Brunel in MoU with the UK Intellectual Property Office

IntellectualProp smallerBrunel University London signed a Memorandum of Understanding with the Economic Research and Evidence (ERE) team at UK Intellectual Property Office in November 2015.

The agreed MoU is for development and analysis of data which will improve the government’s knowledge and understanding of the role that intellectual property plays in boosting innovation and growth in the UK economy.

Over the next two years, Professor Suma Athreye from Brunel Business School, will advise and develop the UK’s evidence base so that it is capable of shedding light on the role that intellectual property (patents, copyrights, trademarks and trade secrets) actually plays in nurturing innovation in UK firms.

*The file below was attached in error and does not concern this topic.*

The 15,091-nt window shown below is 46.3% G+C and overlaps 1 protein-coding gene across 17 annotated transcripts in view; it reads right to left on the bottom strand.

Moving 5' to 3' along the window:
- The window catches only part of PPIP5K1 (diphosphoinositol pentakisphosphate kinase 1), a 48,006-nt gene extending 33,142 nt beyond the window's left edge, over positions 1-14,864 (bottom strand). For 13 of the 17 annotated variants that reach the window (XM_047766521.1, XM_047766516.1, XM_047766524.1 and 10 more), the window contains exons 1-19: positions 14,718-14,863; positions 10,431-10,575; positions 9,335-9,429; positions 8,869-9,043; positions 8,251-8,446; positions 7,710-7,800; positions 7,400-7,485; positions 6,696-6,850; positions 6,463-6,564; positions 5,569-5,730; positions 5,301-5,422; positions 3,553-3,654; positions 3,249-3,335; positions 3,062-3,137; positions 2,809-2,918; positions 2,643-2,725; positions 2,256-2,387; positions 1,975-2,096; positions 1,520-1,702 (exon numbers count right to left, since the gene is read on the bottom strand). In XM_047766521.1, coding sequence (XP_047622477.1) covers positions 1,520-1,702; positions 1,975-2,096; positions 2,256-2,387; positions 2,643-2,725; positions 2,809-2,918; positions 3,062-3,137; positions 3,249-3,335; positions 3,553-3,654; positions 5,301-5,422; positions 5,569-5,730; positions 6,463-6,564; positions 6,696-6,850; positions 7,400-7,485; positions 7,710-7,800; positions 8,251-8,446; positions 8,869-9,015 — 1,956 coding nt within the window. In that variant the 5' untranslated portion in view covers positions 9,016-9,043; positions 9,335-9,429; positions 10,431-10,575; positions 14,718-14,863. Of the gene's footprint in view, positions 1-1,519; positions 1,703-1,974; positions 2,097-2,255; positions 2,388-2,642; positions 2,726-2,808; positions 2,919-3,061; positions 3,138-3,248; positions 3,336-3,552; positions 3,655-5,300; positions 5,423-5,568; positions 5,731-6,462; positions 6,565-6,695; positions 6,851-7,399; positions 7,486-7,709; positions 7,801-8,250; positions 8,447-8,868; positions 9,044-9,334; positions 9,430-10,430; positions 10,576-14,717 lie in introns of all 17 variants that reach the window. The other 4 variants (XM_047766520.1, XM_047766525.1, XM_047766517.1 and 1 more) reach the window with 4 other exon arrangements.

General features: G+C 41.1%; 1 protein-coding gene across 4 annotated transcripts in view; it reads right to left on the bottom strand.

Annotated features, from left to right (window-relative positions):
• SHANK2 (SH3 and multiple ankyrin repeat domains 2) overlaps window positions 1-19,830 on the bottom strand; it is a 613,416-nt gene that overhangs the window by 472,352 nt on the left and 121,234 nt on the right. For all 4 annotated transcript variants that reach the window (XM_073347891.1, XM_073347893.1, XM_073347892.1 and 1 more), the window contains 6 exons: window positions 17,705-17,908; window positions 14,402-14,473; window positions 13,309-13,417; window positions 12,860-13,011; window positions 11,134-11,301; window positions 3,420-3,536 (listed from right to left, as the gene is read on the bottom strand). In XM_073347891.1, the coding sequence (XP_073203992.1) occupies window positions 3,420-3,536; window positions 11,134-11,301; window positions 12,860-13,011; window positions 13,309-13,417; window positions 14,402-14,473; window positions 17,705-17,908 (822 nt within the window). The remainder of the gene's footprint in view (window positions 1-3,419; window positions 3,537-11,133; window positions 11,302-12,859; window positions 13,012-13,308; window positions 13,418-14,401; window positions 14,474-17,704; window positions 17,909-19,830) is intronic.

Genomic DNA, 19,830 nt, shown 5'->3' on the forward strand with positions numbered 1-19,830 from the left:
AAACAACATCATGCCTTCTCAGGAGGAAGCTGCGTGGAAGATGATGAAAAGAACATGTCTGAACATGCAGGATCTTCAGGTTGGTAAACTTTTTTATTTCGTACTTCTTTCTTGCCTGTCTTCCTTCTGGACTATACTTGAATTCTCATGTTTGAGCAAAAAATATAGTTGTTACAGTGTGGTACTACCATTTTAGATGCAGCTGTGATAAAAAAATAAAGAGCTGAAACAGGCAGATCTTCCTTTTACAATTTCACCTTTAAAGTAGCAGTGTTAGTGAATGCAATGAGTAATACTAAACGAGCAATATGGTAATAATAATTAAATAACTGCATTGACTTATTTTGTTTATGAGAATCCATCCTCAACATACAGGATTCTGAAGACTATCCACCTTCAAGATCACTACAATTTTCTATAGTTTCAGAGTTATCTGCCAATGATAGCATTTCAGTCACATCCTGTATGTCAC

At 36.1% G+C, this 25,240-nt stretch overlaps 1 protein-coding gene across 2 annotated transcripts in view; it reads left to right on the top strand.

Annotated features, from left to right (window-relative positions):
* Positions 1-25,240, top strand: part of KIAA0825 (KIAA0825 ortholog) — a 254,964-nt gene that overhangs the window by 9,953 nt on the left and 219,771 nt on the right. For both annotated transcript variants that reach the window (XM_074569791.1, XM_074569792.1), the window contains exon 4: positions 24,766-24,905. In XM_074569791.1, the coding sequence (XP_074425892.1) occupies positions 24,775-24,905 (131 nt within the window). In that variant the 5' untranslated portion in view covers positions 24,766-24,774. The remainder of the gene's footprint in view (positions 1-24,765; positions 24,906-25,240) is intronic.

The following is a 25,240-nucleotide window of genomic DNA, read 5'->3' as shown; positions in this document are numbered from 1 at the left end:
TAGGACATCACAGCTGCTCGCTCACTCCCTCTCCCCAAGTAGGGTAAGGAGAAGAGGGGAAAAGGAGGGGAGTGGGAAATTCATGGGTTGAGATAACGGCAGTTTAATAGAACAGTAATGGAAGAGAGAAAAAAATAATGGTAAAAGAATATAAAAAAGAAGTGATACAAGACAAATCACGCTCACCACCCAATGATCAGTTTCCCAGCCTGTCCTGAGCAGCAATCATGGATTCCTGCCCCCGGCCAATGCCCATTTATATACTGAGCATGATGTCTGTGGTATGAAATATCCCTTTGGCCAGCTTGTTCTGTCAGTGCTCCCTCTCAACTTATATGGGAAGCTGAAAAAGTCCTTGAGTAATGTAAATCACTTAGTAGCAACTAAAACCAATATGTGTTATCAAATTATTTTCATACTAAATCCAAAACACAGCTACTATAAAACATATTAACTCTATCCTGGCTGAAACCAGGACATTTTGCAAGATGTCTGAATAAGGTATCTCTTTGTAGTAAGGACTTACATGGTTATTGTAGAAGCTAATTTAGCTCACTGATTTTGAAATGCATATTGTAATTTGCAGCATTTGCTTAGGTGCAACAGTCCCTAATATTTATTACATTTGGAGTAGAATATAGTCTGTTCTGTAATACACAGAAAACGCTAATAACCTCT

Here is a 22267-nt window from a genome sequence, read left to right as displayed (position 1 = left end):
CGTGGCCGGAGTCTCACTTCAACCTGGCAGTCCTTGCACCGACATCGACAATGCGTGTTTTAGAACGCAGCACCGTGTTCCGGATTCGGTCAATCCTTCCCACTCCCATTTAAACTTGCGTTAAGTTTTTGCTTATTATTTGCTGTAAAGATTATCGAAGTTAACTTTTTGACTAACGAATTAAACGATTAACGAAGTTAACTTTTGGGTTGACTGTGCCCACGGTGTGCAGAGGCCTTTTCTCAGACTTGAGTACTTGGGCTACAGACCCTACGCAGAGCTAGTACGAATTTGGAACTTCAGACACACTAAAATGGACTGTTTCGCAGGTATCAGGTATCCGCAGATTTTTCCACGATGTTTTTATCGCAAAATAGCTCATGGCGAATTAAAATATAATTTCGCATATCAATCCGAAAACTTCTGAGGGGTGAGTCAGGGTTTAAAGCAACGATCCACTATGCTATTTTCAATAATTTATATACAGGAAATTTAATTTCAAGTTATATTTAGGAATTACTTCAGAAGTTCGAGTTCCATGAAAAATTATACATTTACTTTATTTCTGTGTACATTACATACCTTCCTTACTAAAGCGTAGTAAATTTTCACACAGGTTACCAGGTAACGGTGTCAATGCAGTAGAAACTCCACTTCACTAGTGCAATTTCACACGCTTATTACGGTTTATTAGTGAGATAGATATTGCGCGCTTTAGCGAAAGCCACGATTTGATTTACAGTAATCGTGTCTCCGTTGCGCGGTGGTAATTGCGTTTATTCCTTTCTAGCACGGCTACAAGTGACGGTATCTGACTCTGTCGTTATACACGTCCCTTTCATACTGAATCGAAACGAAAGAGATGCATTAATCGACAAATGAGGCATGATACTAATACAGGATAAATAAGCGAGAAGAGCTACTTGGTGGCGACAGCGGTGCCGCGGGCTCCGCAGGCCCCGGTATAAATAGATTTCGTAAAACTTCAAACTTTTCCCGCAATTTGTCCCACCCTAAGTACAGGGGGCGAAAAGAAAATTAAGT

As the Hargreaves Review noted in 2011, there is currently a large gap in the evidence base for policy towards intellectual property.

Professor Athreye will also work with the ERE team to disseminate the findings from this new evidence base more widely to policy colleagues at the parent organisation in the Department of Business Industry and Skills, but also to quasi-governmental bodies such as NESTA and Innovate UK.

The MoU formalises a long period of engagement between Professor Athreye and the UK IPO which started in 2010 and has encompassed some path-breaking work linking patent use and innovation in the UK economy. Some of this work is now being replicated at patent offices in other countries.